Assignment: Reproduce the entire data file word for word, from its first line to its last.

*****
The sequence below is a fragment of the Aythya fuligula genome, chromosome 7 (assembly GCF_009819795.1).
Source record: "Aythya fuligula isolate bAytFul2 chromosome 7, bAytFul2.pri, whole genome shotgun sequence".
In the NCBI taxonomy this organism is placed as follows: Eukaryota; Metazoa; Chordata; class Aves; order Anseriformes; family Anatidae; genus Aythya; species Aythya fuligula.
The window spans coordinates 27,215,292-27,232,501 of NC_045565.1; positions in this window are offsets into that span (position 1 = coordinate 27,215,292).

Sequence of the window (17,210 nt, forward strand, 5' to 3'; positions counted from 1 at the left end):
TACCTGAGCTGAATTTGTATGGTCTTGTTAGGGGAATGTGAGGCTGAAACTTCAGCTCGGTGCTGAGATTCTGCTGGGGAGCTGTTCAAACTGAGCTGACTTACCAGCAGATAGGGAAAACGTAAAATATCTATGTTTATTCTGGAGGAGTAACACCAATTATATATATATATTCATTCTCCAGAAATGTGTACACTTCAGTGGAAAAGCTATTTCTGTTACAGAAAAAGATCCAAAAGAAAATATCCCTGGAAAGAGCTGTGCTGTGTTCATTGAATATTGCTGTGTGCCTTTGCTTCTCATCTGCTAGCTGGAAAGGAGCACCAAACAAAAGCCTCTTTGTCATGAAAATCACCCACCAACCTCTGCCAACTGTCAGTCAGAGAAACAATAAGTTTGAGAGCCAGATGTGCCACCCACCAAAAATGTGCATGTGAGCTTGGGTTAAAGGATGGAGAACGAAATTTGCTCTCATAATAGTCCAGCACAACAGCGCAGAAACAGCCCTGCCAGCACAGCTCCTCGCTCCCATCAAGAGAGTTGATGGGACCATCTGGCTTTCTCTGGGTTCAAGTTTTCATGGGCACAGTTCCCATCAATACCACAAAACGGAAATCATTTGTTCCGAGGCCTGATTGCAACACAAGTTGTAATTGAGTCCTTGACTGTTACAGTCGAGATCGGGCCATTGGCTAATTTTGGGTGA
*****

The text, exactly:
The sequence below is a fragment of the Aythya fuligula genome, chromosome 7 (assembly GCF_009819795.1).
Source record: "Aythya fuligula isolate bAytFul2 chromosome 7, bAytFul2.pri, whole genome shotgun sequence".
In the NCBI taxonomy this organism is placed as follows: Eukaryota; Metazoa; Chordata; class Aves; order Anseriformes; family Anatidae; genus Aythya; species Aythya fuligula.
The window spans coordinates 27,215,292-27,232,501 of NC_045565.1; positions in this window are offsets into that span (position 1 = coordinate 27,215,292).

Sequence of the window (17,210 nt, forward strand, 5' to 3'; positions counted from 1 at the left end):
TACCTGAGCTGAATTTGTATGGTCTTGTTAGGGGAATGTGAGGCTGAAACTTCAGCTCGGTGCTGAGATTCTGCTGGGGAGCTGTTCAAACTGAGCTGACTTACCAGCAGATAGGGAAAACGTAAAATATCTATGTTTATTCTGGAGGAGTAACACCAATTATATATATATATTCATTCTCCAGAAATGTGTACACTTCAGTGGAAAAGCTATTTCTGTTACAGAAAAAGATCCAAAAGAAAATATCCCTGGAAAGAGCTGTGCTGTGTTCATTGAATATTGCTGTGTGCCTTTGCTTCTCATCTGCTAGCTGGAAAGGAGCACCAAACAAAAGCCTCTTTGTCATGAAAATCACCCACCAACCTCTGCCAACTGTCAGTCAGAGAAACAATAAGTTTGAGAGCCAGATGTGCCACCCACCAAAAATGTGCATGTGAGCTTGGGTTAAAGGATGGAGAACGAAATTTGCTCTCATAATAGTCCAGCACAACAGCGCAGAAACAGCCCTGCCAGCACAGCTCCTCGCTCCCATCAAGAGAGTTGATGGGACCATCTGGCTTTCTCTGGGTTCAAGTTTTCATGGGCACAGTTCCCATCAATACCACAAAACGGAAATCATTTGTTCCGAGGCCTGATTGCAACACAAGTTGTAATTGAGTCCTTGACTGTTACAGTCGAGATCGGGCCATTGGCTAATTTTGGGTGA